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How to Manage Your Mood

Are your moods unpredictable, uncontrollable or consistently disproportionate to a situation? You may be experiencing excessive emotional distress due to unmanaged moods. The many challenges of today’s society seem to provoke mood swings for many people, which can debilitate relationships, careers and even physical health.

Mood swings are characterized by a drastic change in emotion from one side of the spectrum to the other. If at one moment you are contentedly going about your daily tasks, and the next moment you’re suddenly upset, irritated or hostile, then you may suffer from mood swings.

 

Causes of Mood Swings:

  • Unbalanced lifestyle
  • Lack of sleep
  • Unhealthy diet
  • Chemical imbalance
  • Hormonal changes
  • Smoking, alcohol or drug use

 

Symptoms of Mood Swings:

  • Unexplained emotions
  • Frequent mood changes
  • Irritable, anxious
  • Sadness, depression
  • Lack of motivation
  • Increased stress

 

 

Studies indicate that women experience mood swings twice as often as men. There are a number of causes for mood swings (that affect both men and women), and when the underlying cause is addressed, mood swings usually dissipate.

Why are some women more prone to mood swings during menopause? The answer, though complicated, has much to do with a woman's chemistry, environment and other factors. In addition to the hormonal causes of mood swings, psychological, behavioral and health-related factors can also increase the likelihood of a woman developing mood swings during menopause.

Psychological Factors:

  • Past mental illness
  • Stress
  • Past trauma
  • Relationship issues
  • Coping with change

 

Behavioral Factors:

  • Smoking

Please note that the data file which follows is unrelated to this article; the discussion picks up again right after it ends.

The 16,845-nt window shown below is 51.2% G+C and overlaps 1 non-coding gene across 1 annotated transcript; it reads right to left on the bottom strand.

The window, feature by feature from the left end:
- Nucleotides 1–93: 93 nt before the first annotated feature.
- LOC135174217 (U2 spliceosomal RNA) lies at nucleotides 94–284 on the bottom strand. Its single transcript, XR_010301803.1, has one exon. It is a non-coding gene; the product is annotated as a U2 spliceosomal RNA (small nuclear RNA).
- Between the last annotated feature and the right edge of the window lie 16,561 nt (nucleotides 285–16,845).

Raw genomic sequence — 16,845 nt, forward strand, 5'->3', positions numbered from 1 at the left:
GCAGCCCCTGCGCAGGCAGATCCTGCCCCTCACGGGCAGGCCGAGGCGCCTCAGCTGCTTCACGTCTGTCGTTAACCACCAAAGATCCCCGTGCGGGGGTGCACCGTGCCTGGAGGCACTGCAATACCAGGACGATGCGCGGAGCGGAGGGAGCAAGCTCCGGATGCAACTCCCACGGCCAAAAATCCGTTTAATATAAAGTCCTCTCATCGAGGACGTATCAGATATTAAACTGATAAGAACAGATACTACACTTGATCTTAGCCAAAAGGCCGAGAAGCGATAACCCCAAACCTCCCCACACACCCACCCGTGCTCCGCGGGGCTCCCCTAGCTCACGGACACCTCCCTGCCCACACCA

• Alcohol
  • Poor diet
  • Inadequate exercise
  • Stimulant use

 

Health Factors:

  • Diabetes
  • Early menopause
  • Heart disease
  • Sleep disorders
  • Cancer
  • Lupus
  • Thyroid disease

 

Four Steps to Manage Your Mood:

 

Be Aware

In order to change or manage your moods, you must first identify the moods you are experiencing. Be aware of negative thought patterns. Try to release emotional tension. You may want to begin by taking inventory of what currently isn’t working in your life. Troubling relationships, health concerns or financial struggles could be contributing to your unmanaged moods.

Pause and Breathe

When you feel a mood swing beginning, take a moment to pause, breathe deeply and focus. Center your attention on something in the present, such as the sound of your breathing or the feeling of the wind on your skin. By focusing your attention on something sensory you can take your mind away from negative thoughts and feelings. If you feel overpowered during a mood swing and tend to lose rationality, sit down afterward and really think about what happened. Examine the event that changed your mood in relation to your reaction, and come up with a positive way of reacting to the same situation.

Improve Your Lifestyle

Assess your lifestyle and attempt to restore balance in all areas of your life. Ensure that you get enough exercise, sleep and eat a balanced diet. Address unhealthy habits like excessive drinking or high sugar intake. Find productive ways to deal with stress, anger and anxiety. Sometimes the solution to moodiness is as simple as changing diet, exercise or sleep patterns. Others times, moodiness may suggest a more serious problem. Even if your moodiness is due to expected hormonal changes like menopause, there is no need to suffer. Treatment options are available to help you regain emotional stability and serenity.

Seek Help

If your moods are having a big impact on your ability to get through daily life, work or relationships, then you may be experiencing something more serious than the normal ups and downs of everyday life. If this is the case, talk to your physician or seek support through a professional counselor. There are many forms of therapy that can help if out of control mood swings begin to interfere with daily functioning.

If you or someone you love needs help, contact us via email or phone:

Florida - 941-782-4150; Crisis Line: 888-291-4357 • Indiana - 800-344-8802; Crisis Line: 800-832-5442 • Illinois - 855-608-3560; Crisis Line: 855-985-0911 • Kentucky - 502-589-1100; Crisis Line: 502-589-4313 • Tennessee - 888-291-4357; Crisis Line: 800-681-7444